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EDIT: $R_n$ is the right endpoint of the Riemann sum

Calculate $R_n$ for the function $$f(x) = -\frac{x^2}4-5$$ on interval [0,2]

What I've done so far

$ \Delta x = \frac 2n$ and $f(x_i^*) = \frac{2i}n $

Which leads to $$ \sum_{i=1}^n f(x_i^*)\ \Delta x$$

And once you put the numbers in

$$ \sum_{i=1}^n\left( -\frac{\left(\frac{2i}n\right)^2}4-5\right) \cdot \frac 2n $$

Which leads to my issue of expanding and getting an $i$ or $i^2$ alone.

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  • $\begingroup$ @T.Bongers Just added that in the question. $\endgroup$
    – impact_sv1
    Jan 17, 2016 at 21:43

1 Answer 1

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You have $$ \sum_{i=1}^n f(x_i^*)\ \Delta x=-\frac {2}{n^3} \sum_{i=1}^n i^2- \frac {10}{n}\sum_{i=1}^n 1 $$ then use $$ \sum_{i=1}^n i^2 = \frac{n(n+1)(2n+1)}{6} $$ which is proved here to get, as $n \to \infty$, $$ \sum_{i=1}^n f(x_i^*)\ \Delta x \to -\frac{32}3 $$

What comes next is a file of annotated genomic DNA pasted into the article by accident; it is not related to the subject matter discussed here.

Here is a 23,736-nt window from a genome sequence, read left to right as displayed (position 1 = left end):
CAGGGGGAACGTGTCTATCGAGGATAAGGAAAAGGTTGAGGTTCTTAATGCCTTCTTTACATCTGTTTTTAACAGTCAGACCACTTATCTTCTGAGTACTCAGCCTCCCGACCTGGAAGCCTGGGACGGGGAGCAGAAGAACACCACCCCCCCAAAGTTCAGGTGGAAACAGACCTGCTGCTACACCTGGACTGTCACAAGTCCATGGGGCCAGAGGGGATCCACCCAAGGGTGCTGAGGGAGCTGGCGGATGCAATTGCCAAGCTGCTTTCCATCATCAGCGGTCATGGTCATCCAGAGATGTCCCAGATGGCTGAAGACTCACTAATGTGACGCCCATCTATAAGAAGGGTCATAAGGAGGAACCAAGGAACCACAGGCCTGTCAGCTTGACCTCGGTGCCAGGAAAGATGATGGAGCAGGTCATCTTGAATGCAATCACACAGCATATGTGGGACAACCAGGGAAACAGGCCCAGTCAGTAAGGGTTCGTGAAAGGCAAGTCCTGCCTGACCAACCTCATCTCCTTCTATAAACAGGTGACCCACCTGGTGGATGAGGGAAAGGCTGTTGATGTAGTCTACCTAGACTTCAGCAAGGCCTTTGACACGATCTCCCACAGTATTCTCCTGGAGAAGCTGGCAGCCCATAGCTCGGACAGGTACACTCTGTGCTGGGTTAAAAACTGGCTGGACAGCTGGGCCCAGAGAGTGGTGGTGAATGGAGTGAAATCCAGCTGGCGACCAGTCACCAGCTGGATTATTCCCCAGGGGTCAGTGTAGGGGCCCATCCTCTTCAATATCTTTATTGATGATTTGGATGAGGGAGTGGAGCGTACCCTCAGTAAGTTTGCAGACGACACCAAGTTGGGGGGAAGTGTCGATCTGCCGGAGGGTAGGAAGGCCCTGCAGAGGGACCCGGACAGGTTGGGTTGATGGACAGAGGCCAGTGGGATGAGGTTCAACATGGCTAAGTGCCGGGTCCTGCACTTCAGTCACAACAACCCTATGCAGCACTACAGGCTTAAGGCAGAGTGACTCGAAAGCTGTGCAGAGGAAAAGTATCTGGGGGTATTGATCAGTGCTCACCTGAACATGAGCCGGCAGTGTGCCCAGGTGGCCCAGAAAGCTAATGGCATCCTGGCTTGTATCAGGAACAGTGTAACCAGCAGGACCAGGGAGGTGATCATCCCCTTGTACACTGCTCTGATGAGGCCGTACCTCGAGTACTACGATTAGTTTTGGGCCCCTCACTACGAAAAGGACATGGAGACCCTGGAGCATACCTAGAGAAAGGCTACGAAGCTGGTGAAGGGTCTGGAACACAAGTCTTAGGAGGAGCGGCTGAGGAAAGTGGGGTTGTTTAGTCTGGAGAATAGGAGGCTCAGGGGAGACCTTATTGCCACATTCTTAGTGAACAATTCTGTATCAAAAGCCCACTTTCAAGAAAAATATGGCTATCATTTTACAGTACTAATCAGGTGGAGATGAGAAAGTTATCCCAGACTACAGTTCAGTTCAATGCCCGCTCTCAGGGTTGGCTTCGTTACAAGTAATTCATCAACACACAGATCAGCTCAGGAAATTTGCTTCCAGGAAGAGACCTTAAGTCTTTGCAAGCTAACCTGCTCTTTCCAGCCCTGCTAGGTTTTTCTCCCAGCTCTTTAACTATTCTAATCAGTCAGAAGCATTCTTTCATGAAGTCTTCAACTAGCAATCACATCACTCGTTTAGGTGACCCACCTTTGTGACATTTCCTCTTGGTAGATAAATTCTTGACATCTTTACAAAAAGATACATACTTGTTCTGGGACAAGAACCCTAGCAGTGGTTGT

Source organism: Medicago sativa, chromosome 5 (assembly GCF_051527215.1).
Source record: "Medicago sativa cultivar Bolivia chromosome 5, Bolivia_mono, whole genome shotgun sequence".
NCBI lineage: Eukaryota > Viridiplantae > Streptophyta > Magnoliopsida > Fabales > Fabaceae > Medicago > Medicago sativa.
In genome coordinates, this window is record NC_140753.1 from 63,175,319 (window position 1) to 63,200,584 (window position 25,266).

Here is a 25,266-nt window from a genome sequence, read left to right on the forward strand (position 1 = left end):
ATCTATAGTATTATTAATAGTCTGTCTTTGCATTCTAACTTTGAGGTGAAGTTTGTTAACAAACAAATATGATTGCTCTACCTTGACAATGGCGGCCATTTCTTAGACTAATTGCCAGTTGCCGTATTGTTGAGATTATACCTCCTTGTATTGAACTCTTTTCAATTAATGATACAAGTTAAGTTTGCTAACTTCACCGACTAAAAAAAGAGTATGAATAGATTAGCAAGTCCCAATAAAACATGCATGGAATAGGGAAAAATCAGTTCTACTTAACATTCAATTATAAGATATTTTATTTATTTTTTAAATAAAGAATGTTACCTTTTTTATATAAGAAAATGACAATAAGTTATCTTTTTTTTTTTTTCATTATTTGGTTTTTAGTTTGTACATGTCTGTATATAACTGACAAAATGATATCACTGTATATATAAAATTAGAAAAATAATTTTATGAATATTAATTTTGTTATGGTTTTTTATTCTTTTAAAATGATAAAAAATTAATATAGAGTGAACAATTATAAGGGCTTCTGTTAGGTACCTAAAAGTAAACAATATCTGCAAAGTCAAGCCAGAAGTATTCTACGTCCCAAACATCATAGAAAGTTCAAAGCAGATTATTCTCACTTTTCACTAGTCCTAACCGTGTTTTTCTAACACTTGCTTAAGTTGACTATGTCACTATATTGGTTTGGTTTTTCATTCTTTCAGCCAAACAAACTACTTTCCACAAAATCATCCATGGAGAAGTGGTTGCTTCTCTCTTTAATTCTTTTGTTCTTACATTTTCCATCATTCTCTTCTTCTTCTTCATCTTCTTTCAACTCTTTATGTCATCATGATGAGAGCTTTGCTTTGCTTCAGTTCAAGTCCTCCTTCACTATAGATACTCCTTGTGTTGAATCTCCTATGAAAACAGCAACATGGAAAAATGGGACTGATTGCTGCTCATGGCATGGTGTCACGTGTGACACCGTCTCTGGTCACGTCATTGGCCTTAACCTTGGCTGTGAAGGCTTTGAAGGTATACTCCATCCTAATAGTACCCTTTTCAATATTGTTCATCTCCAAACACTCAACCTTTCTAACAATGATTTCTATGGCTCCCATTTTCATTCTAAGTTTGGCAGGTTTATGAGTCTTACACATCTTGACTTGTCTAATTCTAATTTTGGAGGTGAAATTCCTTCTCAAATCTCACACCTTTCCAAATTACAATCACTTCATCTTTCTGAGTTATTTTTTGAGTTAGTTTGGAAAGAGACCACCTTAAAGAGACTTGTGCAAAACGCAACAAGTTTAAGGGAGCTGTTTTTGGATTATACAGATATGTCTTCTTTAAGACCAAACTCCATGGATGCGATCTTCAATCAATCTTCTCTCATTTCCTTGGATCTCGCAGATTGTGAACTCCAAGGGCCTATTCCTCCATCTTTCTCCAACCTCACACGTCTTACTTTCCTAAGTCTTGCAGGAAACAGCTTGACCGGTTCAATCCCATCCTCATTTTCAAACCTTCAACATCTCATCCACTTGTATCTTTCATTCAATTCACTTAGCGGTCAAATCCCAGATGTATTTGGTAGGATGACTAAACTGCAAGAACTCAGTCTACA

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    $\begingroup$ Hey thanks dude! Appreciate that! $\endgroup$
    – impact_sv1
    Jan 17, 2016 at 22:03
  • $\begingroup$ You are welcome. @impact_sv1 $\endgroup$ Jan 17, 2016 at 22:06

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